Horizontal Axis Wind Turbines
Horizontal axis wind turbines have been the standard for years
as opposed to vertical
axis wind turbines, which are now gaining favor with homeowners.
Horizontal axis wind turbines, as the name implies turn on a horizontal
axis or axel.
Some people still call these windmills and some still have blades
of old and are in a farm setting. But, the windmills of yesterday
are not the same as the horizontal axis wind turbines of today.
For example, most large utility scale wind turbines such as the
ones you'll find on wind farms use
a horizontal axis. Utility scale horizontal axis wind turbines typically
use three blades although some are now being developed that use
Railed against by some environmentalists as "bird Cuisinarts"
the utility scale horizontal axis wind turbines today are being
designed to move at slower speeds and be more visible to our fine
feathered friends. But, large utility scale horizontal wind turbines
are not the only games in town.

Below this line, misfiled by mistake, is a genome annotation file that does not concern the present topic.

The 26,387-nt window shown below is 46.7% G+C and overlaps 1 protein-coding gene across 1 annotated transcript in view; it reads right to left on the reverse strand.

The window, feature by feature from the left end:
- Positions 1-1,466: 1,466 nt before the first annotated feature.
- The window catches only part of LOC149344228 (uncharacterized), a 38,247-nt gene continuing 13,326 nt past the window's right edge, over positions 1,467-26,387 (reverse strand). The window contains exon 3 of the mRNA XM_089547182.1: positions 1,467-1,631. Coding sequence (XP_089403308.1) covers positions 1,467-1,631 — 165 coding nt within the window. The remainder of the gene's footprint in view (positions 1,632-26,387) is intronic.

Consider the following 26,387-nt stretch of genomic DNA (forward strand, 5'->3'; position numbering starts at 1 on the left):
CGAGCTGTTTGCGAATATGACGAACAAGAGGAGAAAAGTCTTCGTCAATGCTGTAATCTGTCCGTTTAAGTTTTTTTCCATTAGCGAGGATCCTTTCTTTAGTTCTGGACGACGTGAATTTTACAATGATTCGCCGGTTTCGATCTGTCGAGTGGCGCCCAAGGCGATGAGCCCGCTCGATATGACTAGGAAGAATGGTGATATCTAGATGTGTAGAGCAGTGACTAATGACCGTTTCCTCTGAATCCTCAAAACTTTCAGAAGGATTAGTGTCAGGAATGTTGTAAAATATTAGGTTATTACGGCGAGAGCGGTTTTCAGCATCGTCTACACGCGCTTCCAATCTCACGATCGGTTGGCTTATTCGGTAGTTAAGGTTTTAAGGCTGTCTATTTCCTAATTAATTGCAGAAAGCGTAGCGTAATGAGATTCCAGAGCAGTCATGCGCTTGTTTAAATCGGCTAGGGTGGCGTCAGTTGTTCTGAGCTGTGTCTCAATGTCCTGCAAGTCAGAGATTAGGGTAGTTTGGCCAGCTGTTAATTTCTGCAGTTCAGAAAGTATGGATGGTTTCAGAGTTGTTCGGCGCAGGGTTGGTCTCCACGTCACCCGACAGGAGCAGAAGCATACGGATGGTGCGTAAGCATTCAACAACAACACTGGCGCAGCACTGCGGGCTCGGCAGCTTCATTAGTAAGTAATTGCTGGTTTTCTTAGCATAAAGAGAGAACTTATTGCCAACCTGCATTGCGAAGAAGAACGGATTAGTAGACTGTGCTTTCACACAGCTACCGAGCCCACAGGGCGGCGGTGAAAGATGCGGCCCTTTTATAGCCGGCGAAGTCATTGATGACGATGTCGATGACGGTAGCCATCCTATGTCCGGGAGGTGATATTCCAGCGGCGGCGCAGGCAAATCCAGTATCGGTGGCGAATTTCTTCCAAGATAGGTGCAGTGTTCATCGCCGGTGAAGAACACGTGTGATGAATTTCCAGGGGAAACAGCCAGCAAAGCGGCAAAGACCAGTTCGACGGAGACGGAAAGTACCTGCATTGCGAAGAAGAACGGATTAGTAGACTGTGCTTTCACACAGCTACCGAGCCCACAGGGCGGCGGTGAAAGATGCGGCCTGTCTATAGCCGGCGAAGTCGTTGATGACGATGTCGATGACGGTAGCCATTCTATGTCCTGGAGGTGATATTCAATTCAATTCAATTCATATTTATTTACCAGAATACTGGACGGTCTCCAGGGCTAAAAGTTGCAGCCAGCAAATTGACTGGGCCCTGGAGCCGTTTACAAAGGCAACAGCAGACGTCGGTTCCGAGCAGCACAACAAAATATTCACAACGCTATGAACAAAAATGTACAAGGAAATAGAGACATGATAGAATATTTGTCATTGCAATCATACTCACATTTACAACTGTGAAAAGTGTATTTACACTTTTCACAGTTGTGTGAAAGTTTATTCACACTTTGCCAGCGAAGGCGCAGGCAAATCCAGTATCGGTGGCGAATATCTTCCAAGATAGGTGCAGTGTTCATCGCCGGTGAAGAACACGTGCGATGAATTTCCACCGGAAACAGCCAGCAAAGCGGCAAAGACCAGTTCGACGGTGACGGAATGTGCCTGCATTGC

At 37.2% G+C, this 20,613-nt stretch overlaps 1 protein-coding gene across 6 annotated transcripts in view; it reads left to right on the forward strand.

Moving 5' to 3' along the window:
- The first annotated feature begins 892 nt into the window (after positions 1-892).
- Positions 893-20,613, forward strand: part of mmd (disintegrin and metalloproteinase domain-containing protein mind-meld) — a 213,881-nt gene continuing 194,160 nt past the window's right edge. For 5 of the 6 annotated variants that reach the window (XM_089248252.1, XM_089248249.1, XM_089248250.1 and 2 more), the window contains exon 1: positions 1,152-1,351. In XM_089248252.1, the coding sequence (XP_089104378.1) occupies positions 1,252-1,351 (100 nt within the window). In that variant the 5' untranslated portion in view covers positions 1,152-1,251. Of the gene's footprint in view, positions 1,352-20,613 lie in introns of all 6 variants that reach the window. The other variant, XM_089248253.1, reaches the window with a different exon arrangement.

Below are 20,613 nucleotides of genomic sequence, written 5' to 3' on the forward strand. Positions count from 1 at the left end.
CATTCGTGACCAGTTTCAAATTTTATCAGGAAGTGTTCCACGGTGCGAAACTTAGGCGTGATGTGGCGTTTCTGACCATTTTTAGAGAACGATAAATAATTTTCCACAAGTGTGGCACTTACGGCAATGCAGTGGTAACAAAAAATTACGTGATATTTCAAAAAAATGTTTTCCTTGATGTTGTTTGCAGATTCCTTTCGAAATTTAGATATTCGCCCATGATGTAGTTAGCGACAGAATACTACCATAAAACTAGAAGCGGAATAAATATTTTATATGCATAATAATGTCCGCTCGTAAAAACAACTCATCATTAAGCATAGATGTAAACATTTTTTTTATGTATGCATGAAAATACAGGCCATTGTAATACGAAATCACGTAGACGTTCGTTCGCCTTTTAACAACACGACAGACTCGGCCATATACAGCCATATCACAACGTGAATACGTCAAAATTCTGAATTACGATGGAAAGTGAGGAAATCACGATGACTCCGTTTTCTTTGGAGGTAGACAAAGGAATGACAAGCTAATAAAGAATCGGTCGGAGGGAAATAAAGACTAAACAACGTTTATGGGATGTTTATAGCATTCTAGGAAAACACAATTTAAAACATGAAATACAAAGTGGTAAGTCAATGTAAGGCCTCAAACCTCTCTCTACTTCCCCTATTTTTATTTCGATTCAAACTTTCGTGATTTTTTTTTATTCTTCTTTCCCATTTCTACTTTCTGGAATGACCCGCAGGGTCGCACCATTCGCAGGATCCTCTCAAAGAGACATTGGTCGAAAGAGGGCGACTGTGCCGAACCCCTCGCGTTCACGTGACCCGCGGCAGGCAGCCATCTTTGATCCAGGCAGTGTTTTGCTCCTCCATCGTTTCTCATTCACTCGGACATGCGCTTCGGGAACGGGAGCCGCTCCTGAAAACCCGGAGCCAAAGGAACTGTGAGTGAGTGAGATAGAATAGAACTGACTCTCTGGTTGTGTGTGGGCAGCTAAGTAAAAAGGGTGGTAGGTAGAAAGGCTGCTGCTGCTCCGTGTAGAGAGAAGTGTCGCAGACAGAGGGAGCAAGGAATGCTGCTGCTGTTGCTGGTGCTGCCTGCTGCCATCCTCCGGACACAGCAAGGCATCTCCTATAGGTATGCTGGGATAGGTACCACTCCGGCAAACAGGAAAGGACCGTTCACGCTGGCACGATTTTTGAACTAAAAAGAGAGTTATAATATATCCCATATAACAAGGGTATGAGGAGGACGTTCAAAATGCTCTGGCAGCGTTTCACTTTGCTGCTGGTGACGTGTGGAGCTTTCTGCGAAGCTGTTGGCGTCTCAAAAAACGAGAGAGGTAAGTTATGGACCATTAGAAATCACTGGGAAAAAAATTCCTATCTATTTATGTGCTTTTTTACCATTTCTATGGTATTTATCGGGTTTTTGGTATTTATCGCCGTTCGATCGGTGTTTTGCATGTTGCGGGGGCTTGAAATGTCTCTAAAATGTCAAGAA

Residential wind turbines
that use a horizontal axis are also coming of age. These small wind
turbines will typically turn at lower wind speeds and may be mounted
in the backyard or on the rooftop.
Like many residential wind turbines for home use, the owners of
a horizontal turbine may have to fill out zoning paperwork and /
or get permission from one's homeowner association to place the
device on one's roof or in one's yard (It's recommended to get this
information upfront before buying or building your own).
The horizontal axis wind turbines (HAWT) need to be pointed into
the wind for optimal efficiency. The utility scale turbines may
do this by using a sensor and servo motor, while the smaller turbines
simply use a wind vane (tail-fan) to keep pointed in the right direction.